My Thoughts: As an avid horror fan, I was ready for Until Dawn since its aannouncement years back and the day it came out, I picked it up and I actually wasn't disappointed like a lot of people were. What we're presented is not only a homage to old 80's to 90's horror, but a story that really keeps you on edge and packs the scares with its big names and even bigger and greater game mechanics. What's introduced to us in its game mechanics is one called "The Butterfly Effect" where we can control the outcomes of the game's finale. Reminiscent to 2010's Heavy Rain, any ill-character interactions, taking the wrong path, or a failure to complete one of the game's many quick time events can all result in the demise of one of our 8 playable characters and that's what everyone liked about Heavy Rain, well at least that's what I liked, because we can kill off any of the characters based on our choices and what happens is they're gone and we can no longer play as them. For the most part, when a character dies, their death doesn't really concern any of the other characters unless they come across the body and we're reminded of our failure. And neither does it effect any of the plot besides the fact they can't be played as anymore, however, they are mentioned again at in the game's finale as a final reminder that we messed up and it got someone killed.

Therefore your choices do matter because as with horror movies, you bond with these characters, you're screaming at the screen hoping they'll make the right choices and egging them to do what you think is best and here you're choosing the choices for these people in order to keep them alive whether or not you even actually like them or not because as the story progresses these people change. Their character traits begin to diverge from how they originally were. We begin to root for the "Asshole Jock" or the "Bitchy Cheerleader" and instead want the "Shy Sweet One" to get her comeuppance. The fear lies in the unknown behind these choices. When we're watching a movie, there's really no weight behind these character's actions as they chose to do whatever they did to lead them to their early demise, here we're leading them and their lives are in our hands. It's the fear of making the wrong choice that drives Until Dawn and makes it the great game that it is. The most dreadful moments in the game are moments like right when you miss a quick time event and you know that something awful may happen or before you click the button to make a major decision like choosing to go follow a noise or stay on the correct path. It's moments like these where we're fearful the most not because of the outcome itself but because we do not know where they outcome will lead and while this sort of mechanic is not one that Until Dawn invented, but it's upholds this mechanic well in order to create suspense and leave us on edge and even when the decisions are low pressure, the fear is still there that something we may do may get someone killed.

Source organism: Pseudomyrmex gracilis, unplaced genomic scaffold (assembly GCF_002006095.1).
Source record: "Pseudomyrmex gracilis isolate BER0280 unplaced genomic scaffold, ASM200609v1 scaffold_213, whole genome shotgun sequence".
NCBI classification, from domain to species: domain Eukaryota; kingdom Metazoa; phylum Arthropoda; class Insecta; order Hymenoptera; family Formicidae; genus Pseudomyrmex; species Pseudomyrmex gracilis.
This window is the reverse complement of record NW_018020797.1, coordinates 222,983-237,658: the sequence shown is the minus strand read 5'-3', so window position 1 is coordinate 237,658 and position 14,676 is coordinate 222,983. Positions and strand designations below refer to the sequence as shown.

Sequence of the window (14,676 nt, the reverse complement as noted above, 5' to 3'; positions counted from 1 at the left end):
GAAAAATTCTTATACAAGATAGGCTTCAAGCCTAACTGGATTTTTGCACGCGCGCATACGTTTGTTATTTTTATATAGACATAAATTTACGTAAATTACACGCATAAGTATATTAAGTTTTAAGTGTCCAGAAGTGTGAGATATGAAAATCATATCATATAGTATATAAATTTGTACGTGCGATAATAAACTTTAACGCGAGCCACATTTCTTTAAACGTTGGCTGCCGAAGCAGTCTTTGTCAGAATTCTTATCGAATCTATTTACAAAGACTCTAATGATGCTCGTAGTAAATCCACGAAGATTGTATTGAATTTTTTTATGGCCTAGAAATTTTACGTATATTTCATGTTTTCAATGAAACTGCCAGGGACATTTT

As I stated before, there are big names in this game and everyone puts on a great performance even though there are some cringe-worthy lines (and I mean a lot!), however as the game draws from typical horror movie cliches and tropes, it's forgivable. Creepy environments, quippy banter between characters and animal instinct decisions that have to be made are all what Until Dawn is made up and if you're a horror fan, these are factors that you'll love like I did. The visuals are stunning, the character arcs, while not completely developed, are enough to get you through the game and want to keep them alive. If you love horror and have a PS4, go get this game. 

Sunday, August 7, 2016

Suicide Squad (2016) Movie Review and An Analogy on Filmmaking

Suicide Squad (2016)

Starring: Will Smith, Margo Robbie, Viola Davis
Written By: David Ayer
Directed By: David Ayer
Release Date: August 1, 2016
Rating: C-

Summary: A bunch of bad guys are sent out on a mission to do stuff. That's really all I know and can say without giving away things.                                                       

My Thoughts: A movie is like a stew for me. You have your broth, or the basic plot of a film and that makes up the most of the film. Heavy or light, it holds everything together in it's soupy glory. Then there are veggies, or the characters. They float around in the soup and while they don't make up the stew, they move around the stew and create life in their movement, their color, size and shape, or their differences. Then there's your meat, your chunky, thick meet that sort of disrupts the balance between the veggies and the broth and that's the literal action, your climax, rising action, etc of a film that soaks up the plot. And while no film is perfect, these are elements when put together correctly in a way that is both visually and aesthetically pleasing, we have a good movie and in my opinion Suicide Squad is pleasing visually and aesthetically to some extent, but what it tries to pull off it in at the course of 2 hours is instead a mess, a fun mess, but a mess nonetheless.